Step 5: Break the Circuit to Insert the Switch
I chose to break the circuit between the two batteries since this is on the back cover that my switch will be glued to. If you use the larger switch, you probably will want to cut somewhere on the main body - maybe the positive battery terminal?
The coiled spring just connects the two batteries. Pop it out and cut it right in the middle. Bend the coils as shown and drill a couple of small holes in the back cover where the springs will go just a little further out of the corner than the center of where the coil will be. The idea is that the spring of the coil will now hold the wire tight into the corner (originally both coils supported each other). If you don't get it right the first time, it's not a big deal. Just play with it until you get both coils to stay in position tightly by themselves. You don't want to have to play with them every time you change batteries.
(If you don't have a small enough drill bit, use a trick my wife taught me. Grab an unbent paperclip with your pliers and heat up the end with a lighter. It will push through the plastic like butter.)
Step 6: Solder the Switch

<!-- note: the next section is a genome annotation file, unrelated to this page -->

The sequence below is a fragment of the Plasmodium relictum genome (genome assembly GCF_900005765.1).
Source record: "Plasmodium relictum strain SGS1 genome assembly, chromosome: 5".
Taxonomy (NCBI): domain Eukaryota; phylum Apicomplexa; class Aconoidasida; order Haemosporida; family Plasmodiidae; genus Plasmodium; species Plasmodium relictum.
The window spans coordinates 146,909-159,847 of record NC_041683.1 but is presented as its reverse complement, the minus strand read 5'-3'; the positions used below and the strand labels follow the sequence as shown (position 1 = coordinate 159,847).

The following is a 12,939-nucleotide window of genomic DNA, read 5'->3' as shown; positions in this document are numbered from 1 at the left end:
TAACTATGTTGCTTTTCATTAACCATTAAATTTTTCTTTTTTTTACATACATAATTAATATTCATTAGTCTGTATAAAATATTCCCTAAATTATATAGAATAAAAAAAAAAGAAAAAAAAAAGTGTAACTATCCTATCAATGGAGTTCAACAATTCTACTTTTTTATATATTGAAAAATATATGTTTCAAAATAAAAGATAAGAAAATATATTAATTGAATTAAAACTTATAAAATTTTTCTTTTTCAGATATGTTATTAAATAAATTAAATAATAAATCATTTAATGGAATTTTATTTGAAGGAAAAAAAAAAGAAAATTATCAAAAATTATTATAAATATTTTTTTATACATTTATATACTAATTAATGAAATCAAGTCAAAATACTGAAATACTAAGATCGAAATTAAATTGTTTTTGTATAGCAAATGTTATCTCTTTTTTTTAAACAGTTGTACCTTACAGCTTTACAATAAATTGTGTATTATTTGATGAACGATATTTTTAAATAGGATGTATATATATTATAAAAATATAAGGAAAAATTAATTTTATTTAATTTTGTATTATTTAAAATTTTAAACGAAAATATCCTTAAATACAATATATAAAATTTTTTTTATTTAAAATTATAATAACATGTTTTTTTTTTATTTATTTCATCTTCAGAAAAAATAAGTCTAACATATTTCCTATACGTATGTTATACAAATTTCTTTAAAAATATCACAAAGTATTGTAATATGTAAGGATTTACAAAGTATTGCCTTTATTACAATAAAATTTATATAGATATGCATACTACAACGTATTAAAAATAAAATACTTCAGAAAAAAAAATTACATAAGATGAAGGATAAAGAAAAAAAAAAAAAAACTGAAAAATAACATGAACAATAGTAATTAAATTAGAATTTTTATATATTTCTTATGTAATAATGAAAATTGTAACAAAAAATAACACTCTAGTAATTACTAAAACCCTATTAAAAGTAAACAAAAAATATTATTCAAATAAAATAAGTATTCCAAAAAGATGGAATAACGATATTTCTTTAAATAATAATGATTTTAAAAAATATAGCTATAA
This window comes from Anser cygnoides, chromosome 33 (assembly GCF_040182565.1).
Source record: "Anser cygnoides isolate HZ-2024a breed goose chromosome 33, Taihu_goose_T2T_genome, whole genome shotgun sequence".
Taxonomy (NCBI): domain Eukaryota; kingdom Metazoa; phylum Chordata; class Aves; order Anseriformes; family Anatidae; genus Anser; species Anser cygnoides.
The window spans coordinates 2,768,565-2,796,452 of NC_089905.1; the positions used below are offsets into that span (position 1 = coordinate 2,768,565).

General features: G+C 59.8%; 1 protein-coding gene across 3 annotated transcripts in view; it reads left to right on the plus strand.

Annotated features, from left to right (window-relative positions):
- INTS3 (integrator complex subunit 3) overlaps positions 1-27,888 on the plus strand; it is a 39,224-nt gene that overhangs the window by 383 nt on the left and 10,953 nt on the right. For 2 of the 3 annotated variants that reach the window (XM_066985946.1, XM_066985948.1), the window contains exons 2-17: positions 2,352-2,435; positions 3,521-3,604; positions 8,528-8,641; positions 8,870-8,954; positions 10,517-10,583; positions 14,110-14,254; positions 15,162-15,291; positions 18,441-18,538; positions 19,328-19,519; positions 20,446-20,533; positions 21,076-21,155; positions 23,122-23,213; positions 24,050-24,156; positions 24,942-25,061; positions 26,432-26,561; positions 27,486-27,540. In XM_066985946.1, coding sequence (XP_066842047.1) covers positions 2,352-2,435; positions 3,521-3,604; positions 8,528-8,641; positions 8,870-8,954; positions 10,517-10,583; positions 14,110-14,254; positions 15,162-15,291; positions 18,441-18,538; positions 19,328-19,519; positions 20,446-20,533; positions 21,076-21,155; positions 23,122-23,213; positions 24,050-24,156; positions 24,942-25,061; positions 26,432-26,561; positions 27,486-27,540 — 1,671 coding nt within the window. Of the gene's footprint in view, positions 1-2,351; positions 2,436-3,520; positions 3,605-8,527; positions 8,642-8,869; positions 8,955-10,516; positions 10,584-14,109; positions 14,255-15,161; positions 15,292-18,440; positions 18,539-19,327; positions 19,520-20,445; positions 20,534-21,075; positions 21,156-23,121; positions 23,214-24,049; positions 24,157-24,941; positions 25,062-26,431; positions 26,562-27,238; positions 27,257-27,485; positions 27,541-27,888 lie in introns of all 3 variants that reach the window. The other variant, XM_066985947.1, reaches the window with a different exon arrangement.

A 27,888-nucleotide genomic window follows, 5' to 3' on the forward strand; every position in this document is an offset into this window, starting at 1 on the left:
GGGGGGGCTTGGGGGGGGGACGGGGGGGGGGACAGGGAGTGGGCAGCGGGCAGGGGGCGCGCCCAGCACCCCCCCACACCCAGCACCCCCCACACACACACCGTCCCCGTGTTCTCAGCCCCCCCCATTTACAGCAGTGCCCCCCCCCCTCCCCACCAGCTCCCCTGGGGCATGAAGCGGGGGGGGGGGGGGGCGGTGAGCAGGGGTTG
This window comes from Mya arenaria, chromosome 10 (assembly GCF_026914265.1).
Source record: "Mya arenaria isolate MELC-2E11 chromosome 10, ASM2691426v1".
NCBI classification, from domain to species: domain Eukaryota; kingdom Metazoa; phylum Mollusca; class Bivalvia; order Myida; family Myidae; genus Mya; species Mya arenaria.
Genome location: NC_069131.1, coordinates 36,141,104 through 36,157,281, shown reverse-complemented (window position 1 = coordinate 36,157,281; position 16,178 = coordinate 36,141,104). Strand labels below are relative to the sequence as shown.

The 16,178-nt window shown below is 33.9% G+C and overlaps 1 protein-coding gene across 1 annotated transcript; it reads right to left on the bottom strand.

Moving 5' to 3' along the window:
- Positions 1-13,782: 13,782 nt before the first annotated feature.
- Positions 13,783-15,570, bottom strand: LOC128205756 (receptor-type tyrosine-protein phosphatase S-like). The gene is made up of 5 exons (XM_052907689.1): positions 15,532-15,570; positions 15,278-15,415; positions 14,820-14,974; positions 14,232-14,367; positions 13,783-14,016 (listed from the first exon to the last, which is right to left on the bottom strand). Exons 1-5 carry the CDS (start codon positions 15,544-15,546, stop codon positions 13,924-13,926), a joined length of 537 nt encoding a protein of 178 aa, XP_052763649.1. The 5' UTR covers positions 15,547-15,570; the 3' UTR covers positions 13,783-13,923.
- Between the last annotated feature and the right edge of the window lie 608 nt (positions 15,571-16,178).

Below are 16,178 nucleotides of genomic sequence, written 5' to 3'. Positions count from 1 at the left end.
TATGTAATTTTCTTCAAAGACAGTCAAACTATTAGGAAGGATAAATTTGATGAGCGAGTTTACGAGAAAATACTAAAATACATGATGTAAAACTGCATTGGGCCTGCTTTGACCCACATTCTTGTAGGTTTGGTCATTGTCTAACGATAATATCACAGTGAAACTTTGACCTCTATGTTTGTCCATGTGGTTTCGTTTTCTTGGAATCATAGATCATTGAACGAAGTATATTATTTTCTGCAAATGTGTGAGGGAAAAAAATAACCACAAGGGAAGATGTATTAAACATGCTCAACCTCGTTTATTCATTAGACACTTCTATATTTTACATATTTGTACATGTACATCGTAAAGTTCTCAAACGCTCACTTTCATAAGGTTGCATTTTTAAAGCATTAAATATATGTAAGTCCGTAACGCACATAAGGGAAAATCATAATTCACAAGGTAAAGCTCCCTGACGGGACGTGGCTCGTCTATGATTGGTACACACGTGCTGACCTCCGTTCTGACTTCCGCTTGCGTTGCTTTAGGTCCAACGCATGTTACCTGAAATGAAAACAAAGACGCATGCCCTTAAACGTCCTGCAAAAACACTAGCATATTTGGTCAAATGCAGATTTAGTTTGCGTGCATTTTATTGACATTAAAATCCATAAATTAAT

Solder leads onto the two bottom left terminals of the switch. These work best because when the device is reassembled, the main board and antenna board are right in this area. Seal the connection up nicely with electrical tape or shrink wrap. (If you short to the main board from your switch, it will fry the device and melt the battery terminal mounts. Guess how I found that out?)
Bend your terminals down and cut off the other ones.
A little hot glue around the switch will hold it in place very well. Once it cools, just trim off the extra with a hobby knife.
Step 7: Route the Wires to the Curcuit
Tuck the wires behind the X-D switches plastic slider and down through the support stands. Trim the battery connection coils so there is no excess that can reach the main board. Solder one lead to each of the battery connection coils. Cover these ends with tape or shrink wrap so there's no short later. You also need to insulate the back of the switch so I just put a little hot glue back there to cover the switches case.
Step 8: Put It Back Together
Carefully, put the back cover on. Make sure that your wiring isn't messing with any buttons. You also have to make sure the X-D switch lines up with the internal switch (just put them both left or right). Put all five screws back in (when working with small screws in plastic, it is good practice to lightly turn them counter-clockwise until they fall into their original threads. That way you don't cut new threads every time which will wear them out after a few times).
Put in some batteries and try it out. With the switch off, nothing should happen and your batteries won't go dead in your backpack. Turn it on and you are up and running.
(The Logitech Profiler will say that the device is not in the D position if it is turned off. Just turn it on and then you can program the buttons like normal.)